Correlates of Prenatal Coparenting and Maternal Gatekeeping

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Title: Correlates of Prenatal Coparenting and Maternal Gatekeeping
Creators: Reed, Carolyn
Advisor: Schoppe-Sullivan, Sarah
Issue Date: 2009-06
Abstract: The familial roles of men and women are changing. As the percentage of mothers working outside the home has increased, so have expectations for men as fathers. Additionally, studies show many benefits for children of highly involved fathers. Still, research reveals that fathers are less involved with children than mothers, especially with infants. Many factors impact the level of father involvement, including the coparenting relationship (the amount of support and cooperation between parents) and mothers’ beliefs and behaviors. Researchers argue that mothers may act as “gatekeepers,” either hindering or facilitating fathers’ efforts to become involved. Although some research supports the existence of maternal gatekeeping and its effects on father involvement, little is known about the antecedents of gatekeeping behavior. The purpose of this study was to identify characteristics that predict prebirth maternal gatekeeping and coparenting. Data were collected from 56 first-time mothers during the third trimester of pregnancy as part of a larger research project. Participants completed questionnaires measuring: (1) level of education; (2) quality of parenting in the family of origin; (3) ambivalent sexism; and (4) beliefs about parental roles. Additionally, to assess coparenting and mothers’ prenatal gatekeeping, they and their partners participated in a videotaped interaction in which they pretended to “parent” their new baby (a lifelike doll) together. This task has been validated by research, which shows that couples’ interactions during this situation predict their real interactions after the birth. Mothers with a higher level of education, more adaptive coparenting in the family of origin, and less benevolent sexism were more likely to come from families with more warm and cooperative coparenting. No factor was able to predict maternal gatekeeping prebirth.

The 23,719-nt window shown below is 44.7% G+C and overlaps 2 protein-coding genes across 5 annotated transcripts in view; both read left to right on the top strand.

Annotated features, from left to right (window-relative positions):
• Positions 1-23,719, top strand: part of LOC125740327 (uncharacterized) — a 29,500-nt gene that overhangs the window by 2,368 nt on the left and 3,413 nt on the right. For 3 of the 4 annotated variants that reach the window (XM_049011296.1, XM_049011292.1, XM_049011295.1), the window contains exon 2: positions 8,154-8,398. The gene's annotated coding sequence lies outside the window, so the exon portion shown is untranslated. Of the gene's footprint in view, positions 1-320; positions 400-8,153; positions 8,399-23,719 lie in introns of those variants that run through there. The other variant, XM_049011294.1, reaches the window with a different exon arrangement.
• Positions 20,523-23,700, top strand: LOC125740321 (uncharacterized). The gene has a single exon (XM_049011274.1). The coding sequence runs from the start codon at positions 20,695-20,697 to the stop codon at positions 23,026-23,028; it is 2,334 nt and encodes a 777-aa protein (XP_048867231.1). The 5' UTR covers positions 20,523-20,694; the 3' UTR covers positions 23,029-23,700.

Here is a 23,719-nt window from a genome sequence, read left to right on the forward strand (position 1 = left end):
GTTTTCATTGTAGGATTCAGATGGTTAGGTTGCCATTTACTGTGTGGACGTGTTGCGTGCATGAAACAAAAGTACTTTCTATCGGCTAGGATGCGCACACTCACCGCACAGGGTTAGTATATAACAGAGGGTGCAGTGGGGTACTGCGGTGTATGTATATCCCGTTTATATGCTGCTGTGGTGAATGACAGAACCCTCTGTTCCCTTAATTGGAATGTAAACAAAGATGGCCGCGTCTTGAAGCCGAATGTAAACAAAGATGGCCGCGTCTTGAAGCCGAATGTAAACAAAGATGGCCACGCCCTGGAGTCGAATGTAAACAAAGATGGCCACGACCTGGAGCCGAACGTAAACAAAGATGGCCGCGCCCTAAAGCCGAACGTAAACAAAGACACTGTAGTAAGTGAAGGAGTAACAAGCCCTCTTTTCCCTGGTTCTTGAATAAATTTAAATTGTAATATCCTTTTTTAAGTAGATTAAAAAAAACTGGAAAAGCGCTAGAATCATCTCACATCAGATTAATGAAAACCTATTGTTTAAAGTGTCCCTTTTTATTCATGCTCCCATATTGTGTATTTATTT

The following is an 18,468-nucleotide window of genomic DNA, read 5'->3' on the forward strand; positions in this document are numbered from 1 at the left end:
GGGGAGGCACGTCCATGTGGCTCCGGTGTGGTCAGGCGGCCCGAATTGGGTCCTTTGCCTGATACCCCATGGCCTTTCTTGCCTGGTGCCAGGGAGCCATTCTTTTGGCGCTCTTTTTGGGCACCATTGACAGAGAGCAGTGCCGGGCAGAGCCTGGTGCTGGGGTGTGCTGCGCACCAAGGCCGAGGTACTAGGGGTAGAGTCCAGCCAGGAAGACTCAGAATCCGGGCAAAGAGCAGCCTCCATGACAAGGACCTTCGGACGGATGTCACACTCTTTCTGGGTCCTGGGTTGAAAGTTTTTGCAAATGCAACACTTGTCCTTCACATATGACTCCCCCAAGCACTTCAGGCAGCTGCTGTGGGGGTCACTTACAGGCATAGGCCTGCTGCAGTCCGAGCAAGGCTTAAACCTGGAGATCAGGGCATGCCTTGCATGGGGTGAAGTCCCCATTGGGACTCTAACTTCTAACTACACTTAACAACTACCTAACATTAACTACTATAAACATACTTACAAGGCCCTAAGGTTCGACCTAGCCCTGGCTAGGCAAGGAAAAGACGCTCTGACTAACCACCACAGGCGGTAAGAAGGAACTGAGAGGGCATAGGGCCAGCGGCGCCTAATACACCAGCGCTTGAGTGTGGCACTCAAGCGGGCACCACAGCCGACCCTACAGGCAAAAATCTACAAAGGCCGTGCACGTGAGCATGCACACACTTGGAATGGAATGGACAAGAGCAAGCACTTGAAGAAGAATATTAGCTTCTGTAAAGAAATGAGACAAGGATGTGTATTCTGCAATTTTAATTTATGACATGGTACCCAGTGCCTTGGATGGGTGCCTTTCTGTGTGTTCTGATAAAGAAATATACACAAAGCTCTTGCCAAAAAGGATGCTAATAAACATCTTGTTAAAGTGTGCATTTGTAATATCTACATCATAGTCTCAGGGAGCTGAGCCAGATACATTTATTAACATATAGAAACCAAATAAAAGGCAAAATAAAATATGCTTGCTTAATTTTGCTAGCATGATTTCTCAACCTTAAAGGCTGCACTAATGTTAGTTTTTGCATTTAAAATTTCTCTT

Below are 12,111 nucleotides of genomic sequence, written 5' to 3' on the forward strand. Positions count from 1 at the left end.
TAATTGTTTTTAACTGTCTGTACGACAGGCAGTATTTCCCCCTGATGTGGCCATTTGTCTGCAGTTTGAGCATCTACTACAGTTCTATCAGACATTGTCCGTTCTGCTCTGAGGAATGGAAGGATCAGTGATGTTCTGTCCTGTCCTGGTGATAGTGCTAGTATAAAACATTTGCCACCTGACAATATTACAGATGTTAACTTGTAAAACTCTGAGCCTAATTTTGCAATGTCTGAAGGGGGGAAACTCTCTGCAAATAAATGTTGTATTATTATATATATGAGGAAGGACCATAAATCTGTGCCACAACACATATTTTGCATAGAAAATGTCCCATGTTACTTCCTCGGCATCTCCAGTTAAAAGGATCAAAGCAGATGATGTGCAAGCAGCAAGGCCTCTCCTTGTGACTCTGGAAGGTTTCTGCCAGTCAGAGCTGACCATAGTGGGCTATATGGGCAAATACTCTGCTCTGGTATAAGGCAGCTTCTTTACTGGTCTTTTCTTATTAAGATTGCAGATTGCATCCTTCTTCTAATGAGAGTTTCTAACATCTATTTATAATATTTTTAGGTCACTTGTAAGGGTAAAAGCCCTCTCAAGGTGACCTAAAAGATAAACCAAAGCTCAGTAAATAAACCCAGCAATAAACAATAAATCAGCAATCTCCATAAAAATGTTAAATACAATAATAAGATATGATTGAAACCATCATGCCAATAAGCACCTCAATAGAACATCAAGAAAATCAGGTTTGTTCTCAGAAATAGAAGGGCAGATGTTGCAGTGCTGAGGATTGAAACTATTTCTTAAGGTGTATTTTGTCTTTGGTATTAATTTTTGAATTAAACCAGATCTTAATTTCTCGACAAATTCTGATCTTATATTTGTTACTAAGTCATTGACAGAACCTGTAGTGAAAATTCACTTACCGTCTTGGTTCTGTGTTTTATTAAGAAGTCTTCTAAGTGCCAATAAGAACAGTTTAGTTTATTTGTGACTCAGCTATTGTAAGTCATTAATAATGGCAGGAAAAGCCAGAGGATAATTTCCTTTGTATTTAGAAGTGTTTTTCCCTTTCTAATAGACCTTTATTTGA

Embargo: No embargo
Series/Report no.: The Ohio State University. Department of Human Development and Family Science Honors Theses; 2009
Keywords: Maternal Gatekeeping
Sponsors: National Science Foundation
Initiative in Population Research
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Attribution-NonCommercial-NoDerivs 3.0 Unported This item is licensed under a Creative Commons License:
Attribution-NonCommercial-NoDerivs 3.0 Unported